Rabbi David Saperstein Reports from the Darfur Refugee Camps in Chad

Yesterday I had the chance to see my friend, David Saperstein, and have a cup of coffee with him in San Francisco as he was in town for a Religious Action Center event.  David, who is the  Director of the Religious Action Center of Reform Judaism  in Washington, D.C., recently returned from a trip that included a three-day visit to the Darfur refugee camps in eastern Chad. I have re-printed an article that he wrote about the experience which has been published in several Jewish newspapers.

An interesting side note that was not in the article:  David described the difficult sanitary conditions and lack of running water, contrasting these harsh elements of refugee life with the fact that, as soon as an  electric generator was installed at the camp, the relief workers enabled a satellite link to the Internet and multiple laptops were able to connect to the web.   Internet connectivity opened a vital window to the rest of the world for this unfortunate place– facilitating greater global awareness of the enormity of the situation, enabling virtual access to the region through the transmission of pictures and important messages in real time, and, most important, fueling urgent appeals for more aid.

Visit to Darfur camps brings home
the need for community to get active

By Rabbi David Saperstein
October 31, 2005

WASHINGTON, Oct. 31 (JTA) — It was Sukkot without a lulav or etrog, but with a vibrancy and authenticity etched into our memories.
We stood on Sukkot amid the Darfur refugee camps in eastern Chad along the Sudanese border: two prominent Reform rabbis, Rabbi David Stern of Temple Emanu-El in Dallas and Rabbi Rick Jacobs of Westchester Reform Temple in New York; John Fishel, president of the Los Angeles Jewish federation, who is deeply knowledgeable about Africa; and Ruth Messinger, president of the American Jewish World Service, which organized the trip and does such effective development work world-wide.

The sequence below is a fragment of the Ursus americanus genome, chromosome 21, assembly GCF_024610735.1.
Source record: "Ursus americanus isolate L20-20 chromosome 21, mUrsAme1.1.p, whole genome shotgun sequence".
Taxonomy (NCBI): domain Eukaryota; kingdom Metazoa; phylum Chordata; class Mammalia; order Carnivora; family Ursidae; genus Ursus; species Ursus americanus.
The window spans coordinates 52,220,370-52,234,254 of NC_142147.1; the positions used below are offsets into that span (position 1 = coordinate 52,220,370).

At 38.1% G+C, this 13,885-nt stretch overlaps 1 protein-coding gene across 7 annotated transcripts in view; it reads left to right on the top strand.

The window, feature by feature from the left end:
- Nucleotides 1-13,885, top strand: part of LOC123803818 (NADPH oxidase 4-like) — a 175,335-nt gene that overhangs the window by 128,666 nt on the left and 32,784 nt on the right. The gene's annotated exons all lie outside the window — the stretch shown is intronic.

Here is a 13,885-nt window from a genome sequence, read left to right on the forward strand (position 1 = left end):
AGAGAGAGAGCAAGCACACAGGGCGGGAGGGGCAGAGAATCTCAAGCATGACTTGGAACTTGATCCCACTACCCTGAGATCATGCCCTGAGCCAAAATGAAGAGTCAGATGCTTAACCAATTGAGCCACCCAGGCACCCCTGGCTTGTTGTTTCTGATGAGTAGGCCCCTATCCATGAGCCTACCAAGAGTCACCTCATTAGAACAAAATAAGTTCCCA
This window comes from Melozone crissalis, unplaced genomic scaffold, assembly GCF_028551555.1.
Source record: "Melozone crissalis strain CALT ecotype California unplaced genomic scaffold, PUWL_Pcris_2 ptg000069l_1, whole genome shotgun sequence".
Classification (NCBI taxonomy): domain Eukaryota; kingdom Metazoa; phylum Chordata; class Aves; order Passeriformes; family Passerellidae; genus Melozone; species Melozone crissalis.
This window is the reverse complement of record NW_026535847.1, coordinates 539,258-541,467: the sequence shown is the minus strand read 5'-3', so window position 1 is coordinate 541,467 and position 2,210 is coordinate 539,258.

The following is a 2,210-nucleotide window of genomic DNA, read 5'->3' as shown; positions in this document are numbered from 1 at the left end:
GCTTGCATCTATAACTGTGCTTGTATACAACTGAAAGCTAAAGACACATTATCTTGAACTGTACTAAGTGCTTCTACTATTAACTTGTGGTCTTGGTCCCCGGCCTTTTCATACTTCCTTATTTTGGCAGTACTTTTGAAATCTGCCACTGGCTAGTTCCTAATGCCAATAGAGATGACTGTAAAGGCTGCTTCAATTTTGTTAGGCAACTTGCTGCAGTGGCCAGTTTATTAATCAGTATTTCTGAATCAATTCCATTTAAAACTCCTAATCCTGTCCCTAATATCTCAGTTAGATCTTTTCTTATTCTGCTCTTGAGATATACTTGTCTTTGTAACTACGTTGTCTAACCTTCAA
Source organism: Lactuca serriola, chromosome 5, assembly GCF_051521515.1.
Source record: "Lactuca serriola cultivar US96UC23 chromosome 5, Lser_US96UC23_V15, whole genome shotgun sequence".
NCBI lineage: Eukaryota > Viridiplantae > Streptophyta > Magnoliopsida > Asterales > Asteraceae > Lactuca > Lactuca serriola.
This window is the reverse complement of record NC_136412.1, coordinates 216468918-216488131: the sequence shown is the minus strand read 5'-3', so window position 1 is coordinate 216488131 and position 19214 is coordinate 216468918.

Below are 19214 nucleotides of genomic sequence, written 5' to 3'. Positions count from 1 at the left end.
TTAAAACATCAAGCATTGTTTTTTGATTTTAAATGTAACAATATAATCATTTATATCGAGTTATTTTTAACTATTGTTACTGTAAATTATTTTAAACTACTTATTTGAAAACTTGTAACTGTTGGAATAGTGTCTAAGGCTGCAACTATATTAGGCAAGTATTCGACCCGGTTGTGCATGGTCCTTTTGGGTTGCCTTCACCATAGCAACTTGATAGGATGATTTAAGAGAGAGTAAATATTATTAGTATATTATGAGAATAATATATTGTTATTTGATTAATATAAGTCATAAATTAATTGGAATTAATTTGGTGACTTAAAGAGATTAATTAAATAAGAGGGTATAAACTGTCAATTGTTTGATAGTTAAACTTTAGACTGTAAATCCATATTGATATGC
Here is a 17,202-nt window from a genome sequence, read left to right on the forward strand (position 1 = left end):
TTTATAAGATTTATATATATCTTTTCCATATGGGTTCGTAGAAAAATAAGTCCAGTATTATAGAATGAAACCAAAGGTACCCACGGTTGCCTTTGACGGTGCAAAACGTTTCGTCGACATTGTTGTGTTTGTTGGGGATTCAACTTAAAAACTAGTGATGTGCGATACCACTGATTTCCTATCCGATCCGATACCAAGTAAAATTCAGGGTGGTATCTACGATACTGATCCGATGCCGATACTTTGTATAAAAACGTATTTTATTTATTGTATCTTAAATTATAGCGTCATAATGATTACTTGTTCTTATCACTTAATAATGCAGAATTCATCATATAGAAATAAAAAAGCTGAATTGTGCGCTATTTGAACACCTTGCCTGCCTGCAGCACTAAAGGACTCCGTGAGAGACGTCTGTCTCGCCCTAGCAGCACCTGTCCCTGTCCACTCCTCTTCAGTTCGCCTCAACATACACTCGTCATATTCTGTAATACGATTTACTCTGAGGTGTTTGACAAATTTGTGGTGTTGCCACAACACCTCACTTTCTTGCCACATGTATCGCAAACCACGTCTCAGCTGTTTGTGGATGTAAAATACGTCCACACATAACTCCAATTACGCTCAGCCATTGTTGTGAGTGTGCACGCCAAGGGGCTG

Together we traveled to assess the needs of these camps and the quarter-million refugees who fled the terror and persecution in Darfur to these camps. (Almost 2 million more people remain in camps within Darfur itself.)

Their stories were riveting and wrenching: Janjaweed militias sweeping down without warning, killing, raping and branding women and burning villages to the ground.
Pictures drawn in the camps by traumatized children depict the Sudanese government helicopter gunships that flew support missions for the Janjaweed militias, whose goal was clear: to rid large areas of Darfur of these tribes.

It was this ethnic cleansing, and the slaughter of more than a quarter-million people, that led the U.S. Congress and President Bush to declare Darfur a genocide.
In the face of such tragedy, one would expect refugee camps of bleakness and despair.

It’s a tribute to the resilient spirit of the people of Darfur, and the dedication and talents of the non-governmental humanitarian groups serving them, that the camps aren’t bleak or desperate.
Among the tents and huts that stretch across the barren landscape for miles, the refugees have planted and built. Among the first things erected in the camps, even before the thatch huts and mud-brick homes, were freestanding, sukkah-like structures.